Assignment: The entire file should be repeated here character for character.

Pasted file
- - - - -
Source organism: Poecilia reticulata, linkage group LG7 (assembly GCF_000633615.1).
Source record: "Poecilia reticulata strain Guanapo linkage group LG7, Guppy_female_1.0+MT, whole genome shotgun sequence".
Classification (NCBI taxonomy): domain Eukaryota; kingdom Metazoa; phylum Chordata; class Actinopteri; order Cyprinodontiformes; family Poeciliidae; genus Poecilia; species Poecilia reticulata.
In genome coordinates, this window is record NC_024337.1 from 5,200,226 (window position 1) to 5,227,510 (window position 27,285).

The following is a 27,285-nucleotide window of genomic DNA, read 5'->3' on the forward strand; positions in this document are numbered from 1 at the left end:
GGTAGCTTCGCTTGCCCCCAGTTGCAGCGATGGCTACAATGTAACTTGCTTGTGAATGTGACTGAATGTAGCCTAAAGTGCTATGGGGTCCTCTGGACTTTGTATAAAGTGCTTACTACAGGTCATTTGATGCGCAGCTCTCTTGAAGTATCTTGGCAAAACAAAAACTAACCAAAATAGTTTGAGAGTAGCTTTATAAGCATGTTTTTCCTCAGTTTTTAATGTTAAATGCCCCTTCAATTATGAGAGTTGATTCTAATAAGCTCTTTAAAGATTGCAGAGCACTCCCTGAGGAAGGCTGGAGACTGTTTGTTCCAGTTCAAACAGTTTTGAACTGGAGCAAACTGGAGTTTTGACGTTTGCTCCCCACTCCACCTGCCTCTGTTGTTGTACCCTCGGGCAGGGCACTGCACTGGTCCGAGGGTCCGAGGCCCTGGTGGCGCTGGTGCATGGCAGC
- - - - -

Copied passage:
Source organism: Poecilia reticulata, linkage group LG7 (assembly GCF_000633615.1).
Source record: "Poecilia reticulata strain Guanapo linkage group LG7, Guppy_female_1.0+MT, whole genome shotgun sequence".
Classification (NCBI taxonomy): domain Eukaryota; kingdom Metazoa; phylum Chordata; class Actinopteri; order Cyprinodontiformes; family Poeciliidae; genus Poecilia; species Poecilia reticulata.
In genome coordinates, this window is record NC_024337.1 from 5,200,226 (window position 1) to 5,227,510 (window position 27,285).

The following is a 27,285-nucleotide window of genomic DNA, read 5'->3' on the forward strand; positions in this document are numbered from 1 at the left end:
GGTAGCTTCGCTTGCCCCCAGTTGCAGCGATGGCTACAATGTAACTTGCTTGTGAATGTGACTGAATGTAGCCTAAAGTGCTATGGGGTCCTCTGGACTTTGTATAAAGTGCTTACTACAGGTCATTTGATGCGCAGCTCTCTTGAAGTATCTTGGCAAAACAAAAACTAACCAAAATAGTTTGAGAGTAGCTTTATAAGCATGTTTTTCCTCAGTTTTTAATGTTAAATGCCCCTTCAATTATGAGAGTTGATTCTAATAAGCTCTTTAAAGATTGCAGAGCACTCCCTGAGGAAGGCTGGAGACTGTTTGTTCCAGTTCAAACAGTTTTGAACTGGAGCAAACTGGAGTTTTGACGTTTGCTCCCCACTCCACCTGCCTCTGTTGTTGTACCCTCGGGCAGGGCACTGCACTGGTCCGAGGGTCCGAGGCCCTGGTGGCGCTGGTGCATGGCAGC